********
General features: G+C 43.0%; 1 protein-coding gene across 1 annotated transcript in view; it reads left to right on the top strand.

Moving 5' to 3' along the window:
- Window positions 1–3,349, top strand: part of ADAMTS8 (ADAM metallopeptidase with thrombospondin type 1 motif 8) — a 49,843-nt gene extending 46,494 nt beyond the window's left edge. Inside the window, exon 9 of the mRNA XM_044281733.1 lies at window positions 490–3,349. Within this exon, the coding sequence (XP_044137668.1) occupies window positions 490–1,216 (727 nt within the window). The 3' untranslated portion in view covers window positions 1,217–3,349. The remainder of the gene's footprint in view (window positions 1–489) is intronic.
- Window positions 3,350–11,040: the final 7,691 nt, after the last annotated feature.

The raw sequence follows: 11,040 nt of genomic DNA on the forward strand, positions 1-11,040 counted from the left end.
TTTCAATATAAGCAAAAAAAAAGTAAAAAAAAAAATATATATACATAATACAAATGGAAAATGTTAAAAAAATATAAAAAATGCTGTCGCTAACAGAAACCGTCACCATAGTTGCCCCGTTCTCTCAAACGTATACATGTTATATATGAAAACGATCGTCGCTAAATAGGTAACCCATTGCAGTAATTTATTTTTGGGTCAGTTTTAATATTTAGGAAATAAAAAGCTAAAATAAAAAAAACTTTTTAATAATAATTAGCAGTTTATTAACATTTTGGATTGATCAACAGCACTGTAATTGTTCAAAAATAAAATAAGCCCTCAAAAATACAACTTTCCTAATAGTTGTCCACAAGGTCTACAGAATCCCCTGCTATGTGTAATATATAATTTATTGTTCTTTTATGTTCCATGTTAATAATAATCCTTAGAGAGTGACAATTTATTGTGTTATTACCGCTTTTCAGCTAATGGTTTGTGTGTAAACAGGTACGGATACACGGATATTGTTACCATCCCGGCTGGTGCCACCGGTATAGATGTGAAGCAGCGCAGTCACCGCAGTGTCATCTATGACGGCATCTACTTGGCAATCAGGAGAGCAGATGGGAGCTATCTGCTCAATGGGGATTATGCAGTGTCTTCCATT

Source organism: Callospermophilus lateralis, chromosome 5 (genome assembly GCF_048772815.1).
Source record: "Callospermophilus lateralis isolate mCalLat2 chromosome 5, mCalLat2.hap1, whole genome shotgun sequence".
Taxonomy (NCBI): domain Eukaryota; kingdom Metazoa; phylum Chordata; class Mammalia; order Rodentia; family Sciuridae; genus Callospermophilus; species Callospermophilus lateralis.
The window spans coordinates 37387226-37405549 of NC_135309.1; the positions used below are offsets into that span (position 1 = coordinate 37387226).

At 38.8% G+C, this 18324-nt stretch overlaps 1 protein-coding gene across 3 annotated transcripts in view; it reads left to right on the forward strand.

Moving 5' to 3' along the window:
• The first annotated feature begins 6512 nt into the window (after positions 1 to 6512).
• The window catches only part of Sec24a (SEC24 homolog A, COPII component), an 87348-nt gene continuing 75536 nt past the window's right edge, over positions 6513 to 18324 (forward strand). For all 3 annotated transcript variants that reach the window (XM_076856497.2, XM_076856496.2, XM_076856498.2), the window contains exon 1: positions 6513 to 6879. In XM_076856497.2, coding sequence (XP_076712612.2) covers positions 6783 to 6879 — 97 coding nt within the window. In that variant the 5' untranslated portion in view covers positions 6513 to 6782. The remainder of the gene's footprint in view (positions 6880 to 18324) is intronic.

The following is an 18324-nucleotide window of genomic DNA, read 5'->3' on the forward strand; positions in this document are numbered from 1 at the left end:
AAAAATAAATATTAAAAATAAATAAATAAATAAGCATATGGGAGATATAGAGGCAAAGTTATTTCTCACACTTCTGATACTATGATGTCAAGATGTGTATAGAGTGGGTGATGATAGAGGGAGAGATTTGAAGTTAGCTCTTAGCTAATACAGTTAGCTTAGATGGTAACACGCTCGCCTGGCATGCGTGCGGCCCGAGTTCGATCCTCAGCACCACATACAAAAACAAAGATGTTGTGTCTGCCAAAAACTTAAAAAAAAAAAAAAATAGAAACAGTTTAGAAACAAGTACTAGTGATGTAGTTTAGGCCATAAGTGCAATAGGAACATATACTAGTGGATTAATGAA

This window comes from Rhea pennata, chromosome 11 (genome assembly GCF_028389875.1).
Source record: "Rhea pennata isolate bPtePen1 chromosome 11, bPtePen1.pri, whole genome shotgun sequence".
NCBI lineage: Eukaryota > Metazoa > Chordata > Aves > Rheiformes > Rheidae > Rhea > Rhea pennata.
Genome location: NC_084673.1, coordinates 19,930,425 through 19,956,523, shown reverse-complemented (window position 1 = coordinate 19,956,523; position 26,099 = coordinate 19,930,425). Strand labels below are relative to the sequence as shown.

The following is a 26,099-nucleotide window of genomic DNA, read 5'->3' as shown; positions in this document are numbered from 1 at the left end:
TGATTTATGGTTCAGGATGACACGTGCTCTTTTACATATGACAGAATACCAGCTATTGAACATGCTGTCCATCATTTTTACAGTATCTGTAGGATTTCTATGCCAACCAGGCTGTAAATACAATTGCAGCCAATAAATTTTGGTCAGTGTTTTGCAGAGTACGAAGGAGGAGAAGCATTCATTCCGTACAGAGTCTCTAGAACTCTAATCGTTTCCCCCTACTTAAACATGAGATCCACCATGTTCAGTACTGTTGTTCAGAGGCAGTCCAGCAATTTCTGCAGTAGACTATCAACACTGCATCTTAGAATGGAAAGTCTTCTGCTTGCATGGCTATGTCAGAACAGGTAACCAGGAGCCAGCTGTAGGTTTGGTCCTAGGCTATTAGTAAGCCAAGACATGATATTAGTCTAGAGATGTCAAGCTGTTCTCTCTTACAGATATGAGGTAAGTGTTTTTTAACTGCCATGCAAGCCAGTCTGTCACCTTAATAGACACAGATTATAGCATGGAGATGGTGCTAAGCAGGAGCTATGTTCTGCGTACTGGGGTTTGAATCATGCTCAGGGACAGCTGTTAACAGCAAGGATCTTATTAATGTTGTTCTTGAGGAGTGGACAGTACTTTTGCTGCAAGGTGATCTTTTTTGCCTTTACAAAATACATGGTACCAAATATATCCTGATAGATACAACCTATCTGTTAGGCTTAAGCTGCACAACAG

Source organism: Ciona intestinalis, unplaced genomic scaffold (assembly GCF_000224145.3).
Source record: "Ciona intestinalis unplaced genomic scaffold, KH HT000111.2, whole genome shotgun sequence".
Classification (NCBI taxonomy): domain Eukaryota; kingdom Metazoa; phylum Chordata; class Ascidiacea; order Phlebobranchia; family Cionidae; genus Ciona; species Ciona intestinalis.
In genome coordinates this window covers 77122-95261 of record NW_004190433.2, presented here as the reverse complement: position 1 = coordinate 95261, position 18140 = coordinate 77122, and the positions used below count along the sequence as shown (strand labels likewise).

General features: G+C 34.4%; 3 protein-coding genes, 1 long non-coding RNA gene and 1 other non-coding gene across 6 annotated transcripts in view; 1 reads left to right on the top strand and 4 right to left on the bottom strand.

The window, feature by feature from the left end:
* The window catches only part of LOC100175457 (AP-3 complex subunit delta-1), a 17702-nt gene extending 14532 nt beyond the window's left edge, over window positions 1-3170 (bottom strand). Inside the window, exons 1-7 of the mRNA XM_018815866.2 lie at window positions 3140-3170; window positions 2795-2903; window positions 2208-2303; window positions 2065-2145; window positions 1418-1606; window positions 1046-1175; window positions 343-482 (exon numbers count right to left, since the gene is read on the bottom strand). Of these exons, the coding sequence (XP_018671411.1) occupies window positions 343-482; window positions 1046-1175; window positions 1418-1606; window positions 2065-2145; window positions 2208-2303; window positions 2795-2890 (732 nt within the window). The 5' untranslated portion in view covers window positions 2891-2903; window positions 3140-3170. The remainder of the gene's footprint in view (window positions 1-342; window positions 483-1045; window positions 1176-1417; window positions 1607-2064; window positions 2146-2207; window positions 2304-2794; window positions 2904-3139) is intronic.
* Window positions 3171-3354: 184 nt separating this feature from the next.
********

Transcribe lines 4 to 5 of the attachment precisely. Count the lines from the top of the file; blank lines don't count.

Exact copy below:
- Window positions 3,350–11,040: the final 7,691 nt, after the last annotated feature.

The raw sequence follows: 11,040 nt of genomic DNA on the forward strand, positions 1-11,040 counted from the left end.